TOEFL PROGRAM

TOEFL PROGRAM

The TOEFL is the Test of English as a Foreign Language. The TOEFL is currently administered in more than 180 countries, making it the most accessible test in the world. Almost one million students register to take the TOEFL every year. More than 9,000 institutions and agencies in more than 130 countries accept TOEFL scores to evaluate the English proficiency of people whose native language is not English. The admissions committees of colleges and universities in the United States, Canada, Australia, New Zealand, the United Kingdom, and many other countries require that foreign applicants submit TOEFL scores along with transcripts and recommendations in order to be considered for admission. In addition, many government, licensing, and certification agencies and exchange and scholarship programs worldwide use TOEFL scores to assess the English language skills of people for whom English is not their native language. Finally, many multinational corporations and even those Moldovan companies that work with foreign partners would like to see the TOEFL scores of their job applicants in order to measure the ability of the latter to use and understand English.

The TOEFL Program was launched in 1962 when the National Council on the Testing of English as a Foreign Language was formed. Its members were representatives of more than 30 private organizations and government agencies concerned with the English proficiency of nonnative speakers of English who wished to study at colleges and universities in the United States. The council supported the development of the TOEFL for use starting in 1963-1964. Financed by grants from the Ford and Danforth Foundations, the TOEFL Program was first administered by the Modern Language Association. In 1965, the College Board and Educational Testing Service (ETS) assumed joint responsibility for the program. Because many who take the TOEFL are potential graduate students, a cooperative arrangement for the operation of the program was entered into by ETS, the College Board, and the Graduate Record Examinations Board in 1973. Under this arrangement, ETS is responsible for administering the TOEFL program with guidance from the TOEFL Board.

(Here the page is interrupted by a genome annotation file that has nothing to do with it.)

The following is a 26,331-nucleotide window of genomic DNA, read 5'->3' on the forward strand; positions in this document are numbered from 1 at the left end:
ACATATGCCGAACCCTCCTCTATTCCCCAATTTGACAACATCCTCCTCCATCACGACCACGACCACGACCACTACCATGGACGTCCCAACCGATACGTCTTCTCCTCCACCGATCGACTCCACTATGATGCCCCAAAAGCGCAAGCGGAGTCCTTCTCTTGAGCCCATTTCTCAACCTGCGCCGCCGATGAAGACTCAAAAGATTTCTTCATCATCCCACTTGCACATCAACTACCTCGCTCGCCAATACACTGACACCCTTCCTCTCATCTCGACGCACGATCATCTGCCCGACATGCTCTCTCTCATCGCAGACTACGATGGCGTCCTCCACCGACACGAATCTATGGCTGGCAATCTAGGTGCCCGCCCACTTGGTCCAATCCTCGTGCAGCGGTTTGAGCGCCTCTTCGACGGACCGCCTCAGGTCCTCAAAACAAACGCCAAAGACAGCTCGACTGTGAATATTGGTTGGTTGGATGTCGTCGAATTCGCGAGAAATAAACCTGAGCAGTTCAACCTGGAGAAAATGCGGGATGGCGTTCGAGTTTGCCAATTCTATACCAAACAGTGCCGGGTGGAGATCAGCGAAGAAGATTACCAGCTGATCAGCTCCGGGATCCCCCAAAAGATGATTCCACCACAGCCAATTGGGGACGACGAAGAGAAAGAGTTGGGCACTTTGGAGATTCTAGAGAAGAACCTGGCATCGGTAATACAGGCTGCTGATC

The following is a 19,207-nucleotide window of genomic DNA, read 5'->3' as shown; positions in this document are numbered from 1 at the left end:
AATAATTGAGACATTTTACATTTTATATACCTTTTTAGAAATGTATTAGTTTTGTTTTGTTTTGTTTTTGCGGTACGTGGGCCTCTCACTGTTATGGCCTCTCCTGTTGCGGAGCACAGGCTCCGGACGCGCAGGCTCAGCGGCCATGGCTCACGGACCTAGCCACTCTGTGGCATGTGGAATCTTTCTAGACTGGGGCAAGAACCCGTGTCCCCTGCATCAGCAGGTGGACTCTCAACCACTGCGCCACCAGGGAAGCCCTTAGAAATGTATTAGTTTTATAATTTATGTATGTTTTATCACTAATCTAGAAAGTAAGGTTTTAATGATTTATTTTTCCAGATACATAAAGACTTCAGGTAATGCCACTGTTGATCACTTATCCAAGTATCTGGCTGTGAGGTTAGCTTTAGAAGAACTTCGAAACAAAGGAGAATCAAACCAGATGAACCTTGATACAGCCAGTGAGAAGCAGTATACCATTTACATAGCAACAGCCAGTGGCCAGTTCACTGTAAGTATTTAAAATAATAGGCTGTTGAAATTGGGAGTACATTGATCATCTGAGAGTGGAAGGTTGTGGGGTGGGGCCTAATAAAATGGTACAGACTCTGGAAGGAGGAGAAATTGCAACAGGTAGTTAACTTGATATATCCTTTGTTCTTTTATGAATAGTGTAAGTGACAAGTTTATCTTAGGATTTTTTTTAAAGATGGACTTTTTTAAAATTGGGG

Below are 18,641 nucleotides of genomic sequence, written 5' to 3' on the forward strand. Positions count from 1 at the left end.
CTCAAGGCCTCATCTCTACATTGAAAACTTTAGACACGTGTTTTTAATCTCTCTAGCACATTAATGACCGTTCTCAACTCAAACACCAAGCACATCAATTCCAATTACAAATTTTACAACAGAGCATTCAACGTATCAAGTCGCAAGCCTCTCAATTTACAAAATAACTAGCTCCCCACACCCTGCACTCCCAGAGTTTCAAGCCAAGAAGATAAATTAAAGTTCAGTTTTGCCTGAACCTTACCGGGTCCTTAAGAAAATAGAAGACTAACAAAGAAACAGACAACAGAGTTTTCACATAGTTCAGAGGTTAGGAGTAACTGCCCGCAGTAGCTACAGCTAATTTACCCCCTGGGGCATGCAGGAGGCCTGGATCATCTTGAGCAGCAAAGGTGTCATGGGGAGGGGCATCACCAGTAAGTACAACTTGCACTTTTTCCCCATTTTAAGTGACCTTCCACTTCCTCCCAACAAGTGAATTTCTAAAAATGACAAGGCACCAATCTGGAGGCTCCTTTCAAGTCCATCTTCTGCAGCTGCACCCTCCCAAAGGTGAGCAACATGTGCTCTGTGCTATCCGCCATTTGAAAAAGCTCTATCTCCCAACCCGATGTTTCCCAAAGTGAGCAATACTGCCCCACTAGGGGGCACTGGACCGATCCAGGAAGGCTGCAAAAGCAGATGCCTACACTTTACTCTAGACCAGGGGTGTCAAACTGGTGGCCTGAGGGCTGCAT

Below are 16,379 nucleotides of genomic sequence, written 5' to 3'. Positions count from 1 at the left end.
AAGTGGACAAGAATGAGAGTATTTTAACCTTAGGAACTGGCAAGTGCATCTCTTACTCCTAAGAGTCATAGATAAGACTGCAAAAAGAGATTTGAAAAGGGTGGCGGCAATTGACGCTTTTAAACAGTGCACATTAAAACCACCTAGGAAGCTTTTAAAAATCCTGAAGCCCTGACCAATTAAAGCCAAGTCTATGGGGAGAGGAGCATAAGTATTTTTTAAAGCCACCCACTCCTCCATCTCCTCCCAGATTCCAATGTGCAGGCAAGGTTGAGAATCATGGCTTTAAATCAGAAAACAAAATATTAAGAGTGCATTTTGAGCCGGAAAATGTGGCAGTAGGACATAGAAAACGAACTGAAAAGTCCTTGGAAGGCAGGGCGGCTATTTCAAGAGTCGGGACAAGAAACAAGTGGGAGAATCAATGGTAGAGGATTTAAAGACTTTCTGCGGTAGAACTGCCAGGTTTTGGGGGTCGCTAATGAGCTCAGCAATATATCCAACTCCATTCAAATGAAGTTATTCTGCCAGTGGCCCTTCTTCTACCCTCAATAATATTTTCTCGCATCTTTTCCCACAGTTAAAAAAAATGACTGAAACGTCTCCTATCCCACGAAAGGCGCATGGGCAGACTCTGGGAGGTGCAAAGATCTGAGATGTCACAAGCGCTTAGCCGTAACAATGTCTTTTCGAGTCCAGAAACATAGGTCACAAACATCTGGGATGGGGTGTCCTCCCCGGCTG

The test originally contained five sections. As a result of extensive research, a three-section test measuring listening comprehension, structure and written expression, and reading comprehension was developed and introduced in 1976. In July 1995, the test item format was modified somewhat within the same three-section structure.

Throughout the 1990s, various constituencies called for a new TOEFL that would (1) be more reflective of communicative competence models; (2) include more constructed-response tasks and direct measures of writing and speaking; (3) include tasks that integrate the language modalities tested; and (4) provide more information than the paper-based TOEFL (TOEFL PBT) about the ability of international students to use English in an academic environment. Accordingly, the TOEFL Board initiated a broad effort under which language testing will evolve in the twenty-first century. The introduction of the computer-based TOEFL (TOEFL CBT) in July 1998 was the first incremental step in this broad test-improvement effort.